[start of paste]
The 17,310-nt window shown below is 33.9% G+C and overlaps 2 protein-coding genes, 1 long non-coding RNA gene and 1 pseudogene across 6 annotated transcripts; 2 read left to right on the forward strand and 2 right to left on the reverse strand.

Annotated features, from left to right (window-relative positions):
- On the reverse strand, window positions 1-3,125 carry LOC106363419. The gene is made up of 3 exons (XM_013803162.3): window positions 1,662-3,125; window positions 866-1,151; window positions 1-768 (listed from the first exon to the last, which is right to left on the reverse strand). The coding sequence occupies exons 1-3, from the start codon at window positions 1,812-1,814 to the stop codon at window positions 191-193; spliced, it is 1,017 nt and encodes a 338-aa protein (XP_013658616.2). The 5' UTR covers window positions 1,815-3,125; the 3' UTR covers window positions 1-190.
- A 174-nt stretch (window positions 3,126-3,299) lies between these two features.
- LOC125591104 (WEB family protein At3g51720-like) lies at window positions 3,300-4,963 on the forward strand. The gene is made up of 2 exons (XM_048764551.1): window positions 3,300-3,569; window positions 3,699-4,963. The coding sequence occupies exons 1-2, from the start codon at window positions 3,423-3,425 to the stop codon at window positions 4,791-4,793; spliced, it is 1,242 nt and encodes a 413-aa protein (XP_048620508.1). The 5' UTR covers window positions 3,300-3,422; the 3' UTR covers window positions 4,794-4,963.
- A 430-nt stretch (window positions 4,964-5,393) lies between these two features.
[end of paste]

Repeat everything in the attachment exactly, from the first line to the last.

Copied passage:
The 17,310-nt window shown below is 33.9% G+C and overlaps 2 protein-coding genes, 1 long non-coding RNA gene and 1 pseudogene across 6 annotated transcripts; 2 read left to right on the forward strand and 2 right to left on the reverse strand.

Annotated features, from left to right (window-relative positions):
- On the reverse strand, window positions 1-3,125 carry LOC106363419. The gene is made up of 3 exons (XM_013803162.3): window positions 1,662-3,125; window positions 866-1,151; window positions 1-768 (listed from the first exon to the last, which is right to left on the reverse strand). The coding sequence occupies exons 1-3, from the start codon at window positions 1,812-1,814 to the stop codon at window positions 191-193; spliced, it is 1,017 nt and encodes a 338-aa protein (XP_013658616.2). The 5' UTR covers window positions 1,815-3,125; the 3' UTR covers window positions 1-190.
- A 174-nt stretch (window positions 3,126-3,299) lies between these two features.
- LOC125591104 (WEB family protein At3g51720-like) lies at window positions 3,300-4,963 on the forward strand. The gene is made up of 2 exons (XM_048764551.1): window positions 3,300-3,569; window positions 3,699-4,963. The coding sequence occupies exons 1-2, from the start codon at window positions 3,423-3,425 to the stop codon at window positions 4,791-4,793; spliced, it is 1,242 nt and encodes a 413-aa protein (XP_048620508.1). The 5' UTR covers window positions 3,300-3,422; the 3' UTR covers window positions 4,794-4,963.
- A 430-nt stretch (window positions 4,964-5,393) lies between these two features.